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SPAIN today passed labour reforms hailed by its communist Employment Minister Yolanda Diaz as the “beginning of the end of labour market anomalies involving temporary and precarious work.”
Prime Minister Pedro Sanchez’s cabinet adopted the labour legislation on the same day his budget — the biggest-spending in Spain’s history — passed in the Senate.
It revokes 2012 “reforms” that cut redundancy pay and limited the rights of trade unions, and restores sectoral collective bargaining in law.
It also requires employers to make temporary contracts permanent after a worker has been employed for three months. Employers found breaching the rules will be fined.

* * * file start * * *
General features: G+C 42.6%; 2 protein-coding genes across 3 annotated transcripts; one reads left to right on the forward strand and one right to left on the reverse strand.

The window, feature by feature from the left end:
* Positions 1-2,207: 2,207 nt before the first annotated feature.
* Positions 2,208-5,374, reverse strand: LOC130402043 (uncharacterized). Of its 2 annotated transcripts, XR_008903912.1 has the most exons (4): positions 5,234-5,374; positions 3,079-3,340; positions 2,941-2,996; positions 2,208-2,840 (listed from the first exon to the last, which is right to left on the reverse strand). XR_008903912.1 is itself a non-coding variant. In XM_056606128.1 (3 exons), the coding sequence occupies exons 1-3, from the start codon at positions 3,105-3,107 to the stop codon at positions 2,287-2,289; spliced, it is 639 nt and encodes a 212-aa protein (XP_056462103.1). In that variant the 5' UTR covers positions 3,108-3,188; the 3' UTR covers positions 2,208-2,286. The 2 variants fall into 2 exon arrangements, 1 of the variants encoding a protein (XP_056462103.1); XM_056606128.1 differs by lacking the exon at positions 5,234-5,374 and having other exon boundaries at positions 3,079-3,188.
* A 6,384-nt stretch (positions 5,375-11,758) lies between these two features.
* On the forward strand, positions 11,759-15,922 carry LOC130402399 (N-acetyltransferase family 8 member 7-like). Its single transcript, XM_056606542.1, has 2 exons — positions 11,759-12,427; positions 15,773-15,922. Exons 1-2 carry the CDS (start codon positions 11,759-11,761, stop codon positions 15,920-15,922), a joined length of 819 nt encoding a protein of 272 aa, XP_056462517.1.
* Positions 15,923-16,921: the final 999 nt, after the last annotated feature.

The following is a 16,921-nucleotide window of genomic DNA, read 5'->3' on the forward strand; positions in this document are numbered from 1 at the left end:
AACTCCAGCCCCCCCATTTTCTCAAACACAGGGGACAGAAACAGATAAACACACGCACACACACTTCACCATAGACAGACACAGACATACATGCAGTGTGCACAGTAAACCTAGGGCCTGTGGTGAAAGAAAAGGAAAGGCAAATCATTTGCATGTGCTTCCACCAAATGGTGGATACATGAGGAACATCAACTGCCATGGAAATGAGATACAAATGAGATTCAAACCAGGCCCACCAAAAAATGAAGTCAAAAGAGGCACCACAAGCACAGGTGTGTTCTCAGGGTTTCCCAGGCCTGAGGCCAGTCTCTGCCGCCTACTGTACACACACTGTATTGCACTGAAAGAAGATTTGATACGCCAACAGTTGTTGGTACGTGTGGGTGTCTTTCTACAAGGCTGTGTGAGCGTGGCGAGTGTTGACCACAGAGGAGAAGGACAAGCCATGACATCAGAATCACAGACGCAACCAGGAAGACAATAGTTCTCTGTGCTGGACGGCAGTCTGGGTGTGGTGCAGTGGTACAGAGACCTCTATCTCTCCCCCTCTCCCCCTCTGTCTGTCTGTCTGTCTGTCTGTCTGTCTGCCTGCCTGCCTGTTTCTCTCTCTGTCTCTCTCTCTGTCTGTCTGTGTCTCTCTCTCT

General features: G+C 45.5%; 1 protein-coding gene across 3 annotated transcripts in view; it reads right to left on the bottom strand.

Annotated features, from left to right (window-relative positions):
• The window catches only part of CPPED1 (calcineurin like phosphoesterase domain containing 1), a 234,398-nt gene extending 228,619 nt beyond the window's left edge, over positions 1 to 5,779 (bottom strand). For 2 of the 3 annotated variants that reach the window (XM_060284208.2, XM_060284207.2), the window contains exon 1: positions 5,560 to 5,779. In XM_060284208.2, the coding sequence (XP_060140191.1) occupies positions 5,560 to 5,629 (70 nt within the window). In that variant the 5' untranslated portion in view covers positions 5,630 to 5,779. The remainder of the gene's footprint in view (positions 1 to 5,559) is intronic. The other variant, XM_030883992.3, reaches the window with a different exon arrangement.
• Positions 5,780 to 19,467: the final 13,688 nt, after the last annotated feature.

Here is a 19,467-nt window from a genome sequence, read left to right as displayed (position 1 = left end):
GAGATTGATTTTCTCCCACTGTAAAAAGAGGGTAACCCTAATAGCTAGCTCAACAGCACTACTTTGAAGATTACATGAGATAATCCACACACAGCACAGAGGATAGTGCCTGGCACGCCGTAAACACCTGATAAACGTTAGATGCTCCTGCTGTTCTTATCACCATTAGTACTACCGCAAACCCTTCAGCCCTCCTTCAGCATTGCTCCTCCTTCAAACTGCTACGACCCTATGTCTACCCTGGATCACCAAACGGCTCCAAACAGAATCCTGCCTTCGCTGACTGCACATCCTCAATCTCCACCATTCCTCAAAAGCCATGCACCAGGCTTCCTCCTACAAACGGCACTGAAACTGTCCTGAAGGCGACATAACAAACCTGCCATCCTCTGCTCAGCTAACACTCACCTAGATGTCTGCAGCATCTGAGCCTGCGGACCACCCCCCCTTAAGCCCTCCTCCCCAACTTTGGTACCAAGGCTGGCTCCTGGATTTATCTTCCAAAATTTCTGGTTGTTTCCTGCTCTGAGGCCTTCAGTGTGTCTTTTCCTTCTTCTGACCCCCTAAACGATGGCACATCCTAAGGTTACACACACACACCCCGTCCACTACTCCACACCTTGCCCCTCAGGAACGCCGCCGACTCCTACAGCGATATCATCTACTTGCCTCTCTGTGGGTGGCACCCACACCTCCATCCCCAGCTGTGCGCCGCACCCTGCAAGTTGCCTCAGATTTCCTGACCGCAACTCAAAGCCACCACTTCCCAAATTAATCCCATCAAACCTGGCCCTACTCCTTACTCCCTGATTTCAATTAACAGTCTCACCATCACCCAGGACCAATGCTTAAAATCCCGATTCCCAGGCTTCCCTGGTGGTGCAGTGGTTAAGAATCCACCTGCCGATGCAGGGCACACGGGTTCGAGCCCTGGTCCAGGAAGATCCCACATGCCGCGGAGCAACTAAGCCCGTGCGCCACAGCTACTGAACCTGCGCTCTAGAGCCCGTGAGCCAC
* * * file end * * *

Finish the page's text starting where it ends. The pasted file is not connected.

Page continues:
“This is the first labour reform since Spain became a democracy that restores workers’ rights,” trade union federation UGT deputy leader Mariano Hoya said.
Spain’s budget increases investment in education and healthcare, while making a furlough scheme introduced because of the pandemic a “permanent fixture” that can be deployed in periods of economic uncertainty.
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